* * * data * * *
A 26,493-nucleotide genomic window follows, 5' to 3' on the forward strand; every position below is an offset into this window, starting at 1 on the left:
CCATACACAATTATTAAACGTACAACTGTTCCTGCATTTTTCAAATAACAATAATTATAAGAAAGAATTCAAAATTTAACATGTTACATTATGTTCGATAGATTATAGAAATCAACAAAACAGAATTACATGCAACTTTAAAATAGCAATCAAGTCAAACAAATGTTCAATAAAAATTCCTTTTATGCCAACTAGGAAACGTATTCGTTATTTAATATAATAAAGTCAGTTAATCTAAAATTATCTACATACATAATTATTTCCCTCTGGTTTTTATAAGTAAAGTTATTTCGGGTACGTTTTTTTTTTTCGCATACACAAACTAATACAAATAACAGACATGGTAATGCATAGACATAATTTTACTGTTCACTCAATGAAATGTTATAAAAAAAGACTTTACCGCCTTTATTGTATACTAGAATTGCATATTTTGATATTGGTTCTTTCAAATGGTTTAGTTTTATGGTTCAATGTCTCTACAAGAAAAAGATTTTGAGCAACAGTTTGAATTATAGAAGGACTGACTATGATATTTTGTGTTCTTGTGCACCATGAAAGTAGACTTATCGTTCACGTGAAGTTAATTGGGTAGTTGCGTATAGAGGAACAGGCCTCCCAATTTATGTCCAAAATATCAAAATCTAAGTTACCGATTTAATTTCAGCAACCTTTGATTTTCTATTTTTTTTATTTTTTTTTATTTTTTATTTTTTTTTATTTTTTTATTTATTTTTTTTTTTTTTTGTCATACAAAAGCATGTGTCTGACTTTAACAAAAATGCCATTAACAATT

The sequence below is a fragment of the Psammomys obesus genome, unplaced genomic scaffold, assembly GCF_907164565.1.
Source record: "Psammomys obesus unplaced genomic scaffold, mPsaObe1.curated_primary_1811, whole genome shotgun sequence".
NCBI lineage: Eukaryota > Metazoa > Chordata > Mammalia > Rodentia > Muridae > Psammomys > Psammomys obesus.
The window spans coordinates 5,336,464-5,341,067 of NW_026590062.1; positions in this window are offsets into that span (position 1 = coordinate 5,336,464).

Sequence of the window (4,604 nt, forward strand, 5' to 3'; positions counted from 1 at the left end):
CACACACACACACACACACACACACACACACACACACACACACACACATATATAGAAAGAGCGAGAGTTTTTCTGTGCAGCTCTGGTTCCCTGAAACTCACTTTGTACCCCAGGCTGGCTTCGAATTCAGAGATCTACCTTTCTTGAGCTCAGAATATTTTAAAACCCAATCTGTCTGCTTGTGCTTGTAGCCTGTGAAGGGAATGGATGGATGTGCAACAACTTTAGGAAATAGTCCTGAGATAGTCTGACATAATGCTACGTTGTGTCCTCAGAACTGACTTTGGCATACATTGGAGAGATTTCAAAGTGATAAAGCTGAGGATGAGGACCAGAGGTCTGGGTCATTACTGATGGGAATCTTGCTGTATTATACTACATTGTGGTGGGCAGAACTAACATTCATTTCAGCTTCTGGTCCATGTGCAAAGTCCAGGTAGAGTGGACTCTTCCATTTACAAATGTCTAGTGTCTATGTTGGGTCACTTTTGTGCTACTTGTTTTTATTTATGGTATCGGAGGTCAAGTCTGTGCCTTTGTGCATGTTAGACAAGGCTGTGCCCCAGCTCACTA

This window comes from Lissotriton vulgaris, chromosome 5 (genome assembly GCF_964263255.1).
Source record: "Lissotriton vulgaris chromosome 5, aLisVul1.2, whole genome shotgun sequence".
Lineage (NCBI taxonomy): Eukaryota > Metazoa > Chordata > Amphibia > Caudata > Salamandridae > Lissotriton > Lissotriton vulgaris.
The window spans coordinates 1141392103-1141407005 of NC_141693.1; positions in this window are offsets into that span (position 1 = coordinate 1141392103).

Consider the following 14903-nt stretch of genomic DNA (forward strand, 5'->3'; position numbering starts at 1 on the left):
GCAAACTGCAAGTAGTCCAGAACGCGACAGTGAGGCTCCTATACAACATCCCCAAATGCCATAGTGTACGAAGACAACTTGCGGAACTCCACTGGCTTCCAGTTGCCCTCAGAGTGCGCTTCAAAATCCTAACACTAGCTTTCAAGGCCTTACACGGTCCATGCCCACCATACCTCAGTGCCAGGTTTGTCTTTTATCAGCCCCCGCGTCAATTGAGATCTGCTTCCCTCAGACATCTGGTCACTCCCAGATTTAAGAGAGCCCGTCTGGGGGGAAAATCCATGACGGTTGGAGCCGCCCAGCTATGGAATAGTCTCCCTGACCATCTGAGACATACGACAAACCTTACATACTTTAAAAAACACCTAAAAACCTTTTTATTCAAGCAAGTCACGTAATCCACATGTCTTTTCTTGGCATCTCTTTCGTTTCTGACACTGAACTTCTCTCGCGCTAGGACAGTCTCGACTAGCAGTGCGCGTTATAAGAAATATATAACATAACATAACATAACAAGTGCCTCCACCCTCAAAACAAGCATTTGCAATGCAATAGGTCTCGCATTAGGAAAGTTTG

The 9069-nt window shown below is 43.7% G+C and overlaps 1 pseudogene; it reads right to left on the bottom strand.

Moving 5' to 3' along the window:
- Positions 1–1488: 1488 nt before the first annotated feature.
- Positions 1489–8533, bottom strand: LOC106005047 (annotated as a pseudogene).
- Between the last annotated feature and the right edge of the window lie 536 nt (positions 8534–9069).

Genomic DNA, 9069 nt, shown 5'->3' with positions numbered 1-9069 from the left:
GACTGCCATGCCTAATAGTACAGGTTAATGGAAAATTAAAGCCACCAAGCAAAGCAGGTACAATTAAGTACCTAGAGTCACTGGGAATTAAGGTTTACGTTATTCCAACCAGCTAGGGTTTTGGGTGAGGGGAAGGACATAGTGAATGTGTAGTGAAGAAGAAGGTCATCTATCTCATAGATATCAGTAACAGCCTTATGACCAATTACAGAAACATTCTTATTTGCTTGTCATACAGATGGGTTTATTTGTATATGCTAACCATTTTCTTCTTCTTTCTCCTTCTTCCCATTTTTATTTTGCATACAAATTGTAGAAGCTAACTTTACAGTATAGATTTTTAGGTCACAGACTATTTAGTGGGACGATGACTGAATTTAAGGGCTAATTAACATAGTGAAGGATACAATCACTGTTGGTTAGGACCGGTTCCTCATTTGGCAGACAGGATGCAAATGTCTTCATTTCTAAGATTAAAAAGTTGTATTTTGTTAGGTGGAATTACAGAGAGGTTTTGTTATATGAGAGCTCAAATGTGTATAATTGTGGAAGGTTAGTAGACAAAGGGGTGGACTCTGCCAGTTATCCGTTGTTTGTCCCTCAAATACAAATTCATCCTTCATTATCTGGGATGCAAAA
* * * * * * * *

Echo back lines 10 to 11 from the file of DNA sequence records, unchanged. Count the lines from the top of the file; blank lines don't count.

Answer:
Source record: "Lissotriton vulgaris chromosome 5, aLisVul1.2, whole genome shotgun sequence".
Lineage (NCBI taxonomy): Eukaryota > Metazoa > Chordata > Amphibia > Caudata > Salamandridae > Lissotriton > Lissotriton vulgaris.